Ducati’s Troy Bayliss is happy to return to a familiar track when MotoGP moves to Jerez for the Spanish Grand Prix this weekend and the Proton Team KR’s new V5 four-stroke bike is still not ready. Come on guys, get it together and show Valentino Rossi who’s the boss!
Troy Bayliss expects more success at the Spanish MotoGP at Jerez this weekend as it will be the first circuit the former Superbike champion has experience of after pre-season tests.
Bayliss started his debut season well with a fifth at Suzuka and a fourth place at Welkom. He expects to do even better at Jerez.
“I’m looking forward to it, because it’ll be nice to get to a track where I know my way around,” said Bayliss.
The Australian also said he was feeling much more comfortable with his Desmosedici. “Now it feels more like my bike,” he said. “It’s better into corners and mid-turn and we’re not getting so much spin on the exits. Before, the bike always needed to be on its side, so we were right on the side of the tyre, now you can pick it up easier and get onto the fatter part of the tyre for the drive out of the corner.”
His teammate Loris Capirossi just wants to improve after retiring at Welkom. “I’m keen to get back there to get an idea of exactly how much the bike has improved since winter testing," he said. "We have changed various aspects of engine and chassis set-up. We were having wheelspin trouble, but we’ve gone a long way to curing this problem.”
Technical director Corrado Cecchinelli is keen to see how the new Desmosedici does at Jerez. “It is a complete track, so it’s good for testing. It has fast and slow corners, uphill braking into turn one and downhill braking into the hairpin, so you need a well-balanced bike, with a good compromise set-up.
“The bikes are very different in set-up compared to when we last went to Jerez in February, but basically the same as they were at Welkom. We are now much closer to having a good front/rear balance and both the riders are happy. Now when we make changes, the riders often say they don’t like them, which is a sign that the bike is much closer to how it should be!” said Cecchinelli.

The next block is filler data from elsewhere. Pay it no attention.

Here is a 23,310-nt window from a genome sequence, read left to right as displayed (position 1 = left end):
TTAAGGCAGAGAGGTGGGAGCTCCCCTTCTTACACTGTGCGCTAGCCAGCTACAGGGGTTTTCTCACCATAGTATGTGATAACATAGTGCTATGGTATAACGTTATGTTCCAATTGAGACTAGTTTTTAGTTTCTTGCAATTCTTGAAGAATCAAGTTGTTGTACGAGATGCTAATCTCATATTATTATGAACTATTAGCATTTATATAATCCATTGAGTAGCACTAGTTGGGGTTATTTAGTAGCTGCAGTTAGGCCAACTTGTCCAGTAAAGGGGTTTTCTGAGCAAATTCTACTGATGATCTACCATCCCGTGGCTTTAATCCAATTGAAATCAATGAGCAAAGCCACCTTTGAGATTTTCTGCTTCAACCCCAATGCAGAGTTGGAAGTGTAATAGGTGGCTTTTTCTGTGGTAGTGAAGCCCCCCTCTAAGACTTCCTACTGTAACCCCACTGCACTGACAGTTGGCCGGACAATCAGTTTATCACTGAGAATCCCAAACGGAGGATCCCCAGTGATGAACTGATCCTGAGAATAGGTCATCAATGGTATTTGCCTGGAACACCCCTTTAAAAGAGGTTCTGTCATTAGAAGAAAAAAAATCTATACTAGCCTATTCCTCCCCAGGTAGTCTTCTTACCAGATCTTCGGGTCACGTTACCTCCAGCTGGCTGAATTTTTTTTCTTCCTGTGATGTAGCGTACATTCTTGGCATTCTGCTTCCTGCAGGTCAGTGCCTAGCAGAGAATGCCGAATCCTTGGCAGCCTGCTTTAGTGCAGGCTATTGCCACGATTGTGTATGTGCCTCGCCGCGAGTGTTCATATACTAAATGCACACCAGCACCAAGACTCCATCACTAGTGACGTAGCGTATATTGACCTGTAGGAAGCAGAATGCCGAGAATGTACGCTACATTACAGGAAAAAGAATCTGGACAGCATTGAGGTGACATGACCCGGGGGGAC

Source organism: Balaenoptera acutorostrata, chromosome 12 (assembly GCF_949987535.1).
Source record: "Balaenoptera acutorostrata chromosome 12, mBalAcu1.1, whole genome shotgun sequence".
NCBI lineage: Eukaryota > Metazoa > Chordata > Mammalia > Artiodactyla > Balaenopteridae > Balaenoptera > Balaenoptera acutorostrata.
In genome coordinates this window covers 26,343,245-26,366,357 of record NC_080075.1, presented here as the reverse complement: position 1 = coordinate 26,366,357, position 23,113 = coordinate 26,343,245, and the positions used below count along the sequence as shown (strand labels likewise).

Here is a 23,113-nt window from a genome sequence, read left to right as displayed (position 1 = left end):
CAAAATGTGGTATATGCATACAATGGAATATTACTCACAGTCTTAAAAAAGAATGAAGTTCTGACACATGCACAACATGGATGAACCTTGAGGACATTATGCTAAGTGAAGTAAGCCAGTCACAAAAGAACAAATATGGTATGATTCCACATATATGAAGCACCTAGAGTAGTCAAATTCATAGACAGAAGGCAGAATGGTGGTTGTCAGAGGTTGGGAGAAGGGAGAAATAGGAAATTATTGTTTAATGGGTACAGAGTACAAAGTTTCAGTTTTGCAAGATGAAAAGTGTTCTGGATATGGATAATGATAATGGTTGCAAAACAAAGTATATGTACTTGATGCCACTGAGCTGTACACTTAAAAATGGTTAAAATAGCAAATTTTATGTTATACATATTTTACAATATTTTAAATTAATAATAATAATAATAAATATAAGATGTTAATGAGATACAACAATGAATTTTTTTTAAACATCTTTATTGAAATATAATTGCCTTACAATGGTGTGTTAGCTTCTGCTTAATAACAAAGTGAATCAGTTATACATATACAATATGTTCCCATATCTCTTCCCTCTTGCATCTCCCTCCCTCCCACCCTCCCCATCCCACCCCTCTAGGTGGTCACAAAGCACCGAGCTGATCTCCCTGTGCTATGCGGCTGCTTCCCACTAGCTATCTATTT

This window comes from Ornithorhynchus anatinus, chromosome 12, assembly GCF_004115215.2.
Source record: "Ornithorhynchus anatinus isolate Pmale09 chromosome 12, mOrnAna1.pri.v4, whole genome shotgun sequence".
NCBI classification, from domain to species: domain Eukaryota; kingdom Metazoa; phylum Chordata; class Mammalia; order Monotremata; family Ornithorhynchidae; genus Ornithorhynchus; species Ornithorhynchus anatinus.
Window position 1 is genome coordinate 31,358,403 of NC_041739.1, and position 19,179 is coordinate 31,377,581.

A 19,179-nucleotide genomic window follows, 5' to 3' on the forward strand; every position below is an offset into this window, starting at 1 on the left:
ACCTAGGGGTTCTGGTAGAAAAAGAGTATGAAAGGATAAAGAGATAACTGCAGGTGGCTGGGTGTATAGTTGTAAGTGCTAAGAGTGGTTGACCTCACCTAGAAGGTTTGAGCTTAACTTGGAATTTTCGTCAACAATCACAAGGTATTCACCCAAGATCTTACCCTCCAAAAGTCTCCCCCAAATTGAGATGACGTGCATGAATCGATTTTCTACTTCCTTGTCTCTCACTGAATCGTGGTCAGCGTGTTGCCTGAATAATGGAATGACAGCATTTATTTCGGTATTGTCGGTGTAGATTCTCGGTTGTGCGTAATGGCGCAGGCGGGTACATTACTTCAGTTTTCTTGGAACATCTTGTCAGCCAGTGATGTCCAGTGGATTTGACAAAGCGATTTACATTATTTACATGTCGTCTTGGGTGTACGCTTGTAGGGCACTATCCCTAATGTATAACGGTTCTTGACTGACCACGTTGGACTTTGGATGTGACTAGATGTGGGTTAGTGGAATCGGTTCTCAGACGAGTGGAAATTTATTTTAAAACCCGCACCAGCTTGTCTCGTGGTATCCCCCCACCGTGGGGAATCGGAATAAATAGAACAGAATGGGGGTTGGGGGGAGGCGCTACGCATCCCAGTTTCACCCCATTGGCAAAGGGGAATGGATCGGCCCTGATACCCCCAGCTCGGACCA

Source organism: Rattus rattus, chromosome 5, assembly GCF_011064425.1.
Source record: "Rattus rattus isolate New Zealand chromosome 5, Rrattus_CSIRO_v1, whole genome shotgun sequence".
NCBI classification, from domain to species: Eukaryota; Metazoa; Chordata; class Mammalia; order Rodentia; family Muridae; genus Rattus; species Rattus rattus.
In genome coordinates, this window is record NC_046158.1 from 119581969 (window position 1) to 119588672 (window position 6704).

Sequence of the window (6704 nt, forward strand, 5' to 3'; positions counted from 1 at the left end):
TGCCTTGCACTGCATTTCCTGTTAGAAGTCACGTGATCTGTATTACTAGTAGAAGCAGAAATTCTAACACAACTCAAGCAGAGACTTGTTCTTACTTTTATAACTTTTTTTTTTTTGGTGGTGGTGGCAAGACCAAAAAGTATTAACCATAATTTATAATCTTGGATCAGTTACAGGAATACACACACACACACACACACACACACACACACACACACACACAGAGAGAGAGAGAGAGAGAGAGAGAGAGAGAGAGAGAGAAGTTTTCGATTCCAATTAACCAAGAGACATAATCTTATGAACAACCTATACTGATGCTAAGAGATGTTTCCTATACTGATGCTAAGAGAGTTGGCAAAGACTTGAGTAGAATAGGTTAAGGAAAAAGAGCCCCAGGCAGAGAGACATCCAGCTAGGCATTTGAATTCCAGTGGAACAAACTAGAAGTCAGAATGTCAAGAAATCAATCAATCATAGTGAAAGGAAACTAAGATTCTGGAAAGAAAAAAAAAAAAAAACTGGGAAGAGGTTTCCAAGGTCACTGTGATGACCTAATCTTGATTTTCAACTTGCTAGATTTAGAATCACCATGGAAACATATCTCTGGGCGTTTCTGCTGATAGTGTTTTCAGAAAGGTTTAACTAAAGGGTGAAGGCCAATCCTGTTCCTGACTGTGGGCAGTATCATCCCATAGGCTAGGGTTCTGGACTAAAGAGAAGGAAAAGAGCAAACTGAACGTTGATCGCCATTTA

The Proton Team KR’s V5 four-stroke will not make its planned debut at Jerez this weekend. There have been a few problems so Jeremy McWilliams and Nobuatsu Aoki will still be on last year's KR3 two-strokes.
"We're getting our new bike done as quickly as we can, but we won't put it on the track until it's ready. It's frustrating, but it's kind of what we expected," said team owner Kenny Roberts.
"This is a very complex new motorcycle, and there are a lot of systems to test before we even know how much faster than the two-stroke it can be," said team manager Chuck Aksland.
Kawasaki has said that 22-year-old test rider Alex Hofmann will make his race debut at Jerez, one of six races planned for this season. He joins Garry McCoy and Andrew Pitt. Kawasaki has battled this season with neither rider finishing in the points.
"I haven't raced since the German Grand Prix on the Sachsenring last year, where I finished 10th as a replacement rider on a 500 two-stroke," said Hofmann. "After more than 20 days and 4 000 km of testing, I can't wait to race in Jerez. My goal is to challenge my colleagues within the green force, and, with a little luck, to take some points."
Japanese rider Ryuichi Kiyonari will team up with Sete Gibernau at Honda for the rest of the season. The 20-year-old will make his MotoGP debut at Le Mans later this month. Kiyonari is the reigning Japanese Supersport champion and finished second at the recent World Supersport round at Sugo when racing as a wildcard.
Gibernau lies second in the championship behind defending world champion Valentino Rossi, who won the race here last season ahead of Daijiro Kato. Rossi has the strongest record of all the current riders at Jerez, being the only man to have won there in all three Grand Prix classes. And, he has won at Jerez for the past two seasons.